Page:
Body acceptance in the land of “French girl chic”
Please enjoy July’s guest author #TransparentTuesday email (below), written by Erin Zhurkin– author of the novel PLUS SIZE IN PARIS, and an American living overseas with a very interesting story to share!
Plus-Size in Paris? C’est compliqué.
The past sixteen years, I’ve been living in (and adapting to!) six totally different countries and cultures, by being determined, flexible, and able to approach diverse cultural perspectives with curiosity and respect.
I’ve always been an avid adventurer; not only in the world-travel realm, but also in the personal-growth growth realm. I like to journey inward, and see where I’m missing opportunities that could enrich my life.
And all this adventuring—both outward and inward—has been done in a plus-size body.
It took me seven years to get my first novel Plus-Size in Paris released into the world, and I did it with the awareness that society says I should feel defective because of my body size when honestly, I feel anything but.
Being an American overseas for so many years I tend to get asked the same questions. Questions like:
Why are Americans so loud?
Why do Americans expect American food in a country that’s not America?
And the big daddy of them all…
Why did we elect Donald Trump?
I’ve learned to graciously answer those questions because I want to represent an America that can hold those comments with an open heart and an open mind.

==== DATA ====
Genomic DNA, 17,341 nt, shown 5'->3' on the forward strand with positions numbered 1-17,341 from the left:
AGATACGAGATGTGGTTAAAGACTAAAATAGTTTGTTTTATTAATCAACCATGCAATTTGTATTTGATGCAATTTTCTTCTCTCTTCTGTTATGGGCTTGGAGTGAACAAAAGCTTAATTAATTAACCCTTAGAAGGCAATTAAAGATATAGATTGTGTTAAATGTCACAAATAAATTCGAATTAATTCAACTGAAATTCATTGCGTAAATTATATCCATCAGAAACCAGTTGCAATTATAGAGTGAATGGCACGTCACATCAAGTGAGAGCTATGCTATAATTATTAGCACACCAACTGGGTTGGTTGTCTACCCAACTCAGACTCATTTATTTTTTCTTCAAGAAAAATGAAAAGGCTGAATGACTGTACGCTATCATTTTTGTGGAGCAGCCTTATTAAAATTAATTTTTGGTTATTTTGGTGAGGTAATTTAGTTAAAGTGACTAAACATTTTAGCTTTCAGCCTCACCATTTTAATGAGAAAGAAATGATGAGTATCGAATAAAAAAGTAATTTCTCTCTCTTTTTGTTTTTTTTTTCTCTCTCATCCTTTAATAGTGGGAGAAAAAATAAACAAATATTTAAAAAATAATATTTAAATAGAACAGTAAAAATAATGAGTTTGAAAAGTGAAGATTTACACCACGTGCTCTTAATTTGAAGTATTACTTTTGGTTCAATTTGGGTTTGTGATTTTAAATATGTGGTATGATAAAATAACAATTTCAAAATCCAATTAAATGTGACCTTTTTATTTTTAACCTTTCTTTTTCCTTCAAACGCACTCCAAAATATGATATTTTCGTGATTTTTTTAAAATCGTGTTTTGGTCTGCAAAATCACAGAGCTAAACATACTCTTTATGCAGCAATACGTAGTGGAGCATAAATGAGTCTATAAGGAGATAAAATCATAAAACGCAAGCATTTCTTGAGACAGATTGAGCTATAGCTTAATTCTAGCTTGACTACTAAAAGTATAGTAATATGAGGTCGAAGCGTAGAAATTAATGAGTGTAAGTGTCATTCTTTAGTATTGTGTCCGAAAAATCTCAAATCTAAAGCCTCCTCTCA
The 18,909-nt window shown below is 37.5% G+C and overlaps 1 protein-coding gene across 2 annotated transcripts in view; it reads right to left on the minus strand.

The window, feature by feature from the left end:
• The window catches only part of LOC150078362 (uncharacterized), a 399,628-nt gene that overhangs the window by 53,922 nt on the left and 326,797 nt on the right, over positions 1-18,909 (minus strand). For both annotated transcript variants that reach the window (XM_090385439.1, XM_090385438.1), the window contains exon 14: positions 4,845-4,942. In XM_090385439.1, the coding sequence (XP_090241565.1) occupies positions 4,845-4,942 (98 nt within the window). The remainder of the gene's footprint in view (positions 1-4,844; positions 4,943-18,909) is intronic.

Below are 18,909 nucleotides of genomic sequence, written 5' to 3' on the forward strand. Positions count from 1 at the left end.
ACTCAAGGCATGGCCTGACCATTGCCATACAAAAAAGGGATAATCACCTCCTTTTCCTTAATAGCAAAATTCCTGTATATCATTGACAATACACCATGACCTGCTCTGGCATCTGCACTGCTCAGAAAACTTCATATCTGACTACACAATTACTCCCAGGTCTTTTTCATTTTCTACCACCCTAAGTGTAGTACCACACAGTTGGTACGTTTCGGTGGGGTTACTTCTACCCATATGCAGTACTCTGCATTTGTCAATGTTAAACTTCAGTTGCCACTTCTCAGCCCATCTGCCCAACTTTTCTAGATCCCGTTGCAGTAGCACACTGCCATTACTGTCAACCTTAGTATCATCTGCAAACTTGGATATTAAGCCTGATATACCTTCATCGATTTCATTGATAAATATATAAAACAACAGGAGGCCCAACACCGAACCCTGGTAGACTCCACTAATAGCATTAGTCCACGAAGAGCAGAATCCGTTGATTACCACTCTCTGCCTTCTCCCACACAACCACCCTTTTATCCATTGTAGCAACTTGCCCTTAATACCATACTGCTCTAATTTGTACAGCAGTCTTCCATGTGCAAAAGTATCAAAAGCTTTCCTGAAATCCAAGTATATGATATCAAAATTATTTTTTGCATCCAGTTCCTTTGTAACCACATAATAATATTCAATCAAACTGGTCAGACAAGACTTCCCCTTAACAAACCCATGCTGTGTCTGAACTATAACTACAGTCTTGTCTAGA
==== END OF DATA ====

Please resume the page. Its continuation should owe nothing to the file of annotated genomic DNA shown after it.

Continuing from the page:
But living as a plus-size woman overseas, I also found myself asking questions, about the unattainable body size and beauty standards in the different cultures I was living in. It was fascinating to me that dauntingly unattainable beauty standards weren’t just an American thing that I grew up with and brought with me in my baggage, but appeared to be a global thing as well!
There are exceptions to that, and some cultures are ahead of the curve (no pun intended), but for the most part I’ve experienced a common thread running through every place I’ve lived: unrealistic beauty standards.
In Paris, it was the pressure to be French girl chic, with a super thin body requiring much restriction, and the weight of those expectations was indeed heavy.
In Seoul (where I live now) it would have been soul crushing if I didn’t accept the fact that I’m never going to be the body size that is considered acceptable, even if I did try to lose weight. I just can’t compete with the beauty standards of thin perfection that are widely accepted as the norm here.
So to protect myself and my mental health, here are some things I did to counter those unrealistic beauty and body ideals:
1. I faced my own biases and shadows of judgment. I had to fully accept that who I am may never be fully embraced in any culture I find myself, but I can still be true to myself by focusing on what I have to offer. (Funnily enough, a quote by famous French woman Coco Chanel, “beauty begins the moment you decide to be yourself,” has become my north star!) While living in Paris, I desperately wished for a book that spoke to how it felt living in a larger body that didn’t fit the norm. So I decided to write one! When I started formulating the story of my main character Abby, however, I realized that I was still carrying my own biases and judgements towards myself and others around body size. So I had to start getting really honest with myself, and dismantling those biases. Writing and formulating this story helped me to flesh that out. I believe the only way we can fully combat unattainable and oppressive beauty and body ideals is to work together and advocate for inclusivity of all, and that includes how we develop our stories in fiction… and I really wanted my book to reflect that. So I remained curious about our society’s deeply rooted biases against larger bodies– not just in others, but in myself. I had to start with me.